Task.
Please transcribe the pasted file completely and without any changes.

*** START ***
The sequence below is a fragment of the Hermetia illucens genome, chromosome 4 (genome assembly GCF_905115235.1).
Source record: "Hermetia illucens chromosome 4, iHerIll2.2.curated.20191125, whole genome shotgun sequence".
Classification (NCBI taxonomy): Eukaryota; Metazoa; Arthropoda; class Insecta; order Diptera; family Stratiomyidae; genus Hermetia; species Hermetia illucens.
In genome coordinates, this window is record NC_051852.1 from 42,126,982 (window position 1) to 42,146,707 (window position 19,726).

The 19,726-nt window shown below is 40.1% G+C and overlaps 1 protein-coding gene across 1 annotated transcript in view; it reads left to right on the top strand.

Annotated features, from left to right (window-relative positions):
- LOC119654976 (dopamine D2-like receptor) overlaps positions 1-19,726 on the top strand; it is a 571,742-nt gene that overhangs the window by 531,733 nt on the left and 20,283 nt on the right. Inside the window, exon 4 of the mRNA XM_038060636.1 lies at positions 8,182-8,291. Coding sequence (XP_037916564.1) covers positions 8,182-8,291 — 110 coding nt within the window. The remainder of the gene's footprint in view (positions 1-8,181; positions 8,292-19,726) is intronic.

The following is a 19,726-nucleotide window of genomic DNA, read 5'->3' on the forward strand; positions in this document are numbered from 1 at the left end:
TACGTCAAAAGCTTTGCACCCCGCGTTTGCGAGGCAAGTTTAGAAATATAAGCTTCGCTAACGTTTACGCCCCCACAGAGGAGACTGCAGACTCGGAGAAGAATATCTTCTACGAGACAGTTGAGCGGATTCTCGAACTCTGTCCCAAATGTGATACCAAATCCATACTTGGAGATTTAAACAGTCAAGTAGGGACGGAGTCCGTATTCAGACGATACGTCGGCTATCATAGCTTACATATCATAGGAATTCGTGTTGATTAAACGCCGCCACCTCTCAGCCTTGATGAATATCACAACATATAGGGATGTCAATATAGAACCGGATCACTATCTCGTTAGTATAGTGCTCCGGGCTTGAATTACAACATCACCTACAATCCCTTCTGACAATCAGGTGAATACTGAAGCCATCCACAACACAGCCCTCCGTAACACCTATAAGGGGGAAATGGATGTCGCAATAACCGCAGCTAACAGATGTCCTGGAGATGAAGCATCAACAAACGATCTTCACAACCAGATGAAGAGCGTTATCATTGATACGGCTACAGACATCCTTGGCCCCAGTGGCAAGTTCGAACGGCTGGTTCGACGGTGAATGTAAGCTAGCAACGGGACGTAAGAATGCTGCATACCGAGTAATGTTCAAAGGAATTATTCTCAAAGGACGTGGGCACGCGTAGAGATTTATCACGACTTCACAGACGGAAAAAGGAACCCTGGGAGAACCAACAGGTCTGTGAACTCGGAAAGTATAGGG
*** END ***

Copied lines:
The sequence below is a fragment of the Hermetia illucens genome, chromosome 4 (genome assembly GCF_905115235.1).
Source record: "Hermetia illucens chromosome 4, iHerIll2.2.curated.20191125, whole genome shotgun sequence".
Classification (NCBI taxonomy): Eukaryota; Metazoa; Arthropoda; class Insecta; order Diptera; family Stratiomyidae; genus Hermetia; species Hermetia illucens.
In genome coordinates, this window is record NC_051852.1 from 42,126,982 (window position 1) to 42,146,707 (window position 19,726).

The 19,726-nt window shown below is 40.1% G+C and overlaps 1 protein-coding gene across 1 annotated transcript in view; it reads left to right on the top strand.

Annotated features, from left to right (window-relative positions):
- LOC119654976 (dopamine D2-like receptor) overlaps positions 1-19,726 on the top strand; it is a 571,742-nt gene that overhangs the window by 531,733 nt on the left and 20,283 nt on the right. Inside the window, exon 4 of the mRNA XM_038060636.1 lies at positions 8,182-8,291. Coding sequence (XP_037916564.1) covers positions 8,182-8,291 — 110 coding nt within the window. The remainder of the gene's footprint in view (positions 1-8,181; positions 8,292-19,726) is intronic.

The following is a 19,726-nucleotide window of genomic DNA, read 5'->3' on the forward strand; positions in this document are numbered from 1 at the left end:
TACGTCAAAAGCTTTGCACCCCGCGTTTGCGAGGCAAGTTTAGAAATATAAGCTTCGCTAACGTTTACGCCCCCACAGAGGAGACTGCAGACTCGGAGAAGAATATCTTCTACGAGACAGTTGAGCGGATTCTCGAACTCTGTCCCAAATGTGATACCAAATCCATACTTGGAGATTTAAACAGTCAAGTAGGGACGGAGTCCGTATTCAGACGATACGTCGGCTATCATAGCTTACATATCATAGGAATTCGTGTTGATTAAACGCCGCCACCTCTCAGCCTTGATGAATATCACAACATATAGGGATGTCAATATAGAACCGGATCACTATCTCGTTAGTATAGTGCTCCGGGCTTGAATTACAACATCACCTACAATCCCTTCTGACAATCAGGTGAATACTGAAGCCATCCACAACACAGCCCTCCGTAACACCTATAAGGGGGAAATGGATGTCGCAATAACCGCAGCTAACAGATGTCCTGGAGATGAAGCATCAACAAACGATCTTCACAACCAGATGAAGAGCGTTATCATTGATACGGCTACAGACATCCTTGGCCCCAGTGGCAAGTTCGAACGGCTGGTTCGACGGTGAATGTAAGCTAGCAACGGGACGTAAGAATGCTGCATACCGAGTAATGTTCAAAGGAATTATTCTCAAAGGACGTGGGCACGCGTAGAGATTTATCACGACTTCACAGACGGAAAAAGGAACCCTGGGAGAACCAACAGGTCTGTGAACTCGGAAAGTATAGGG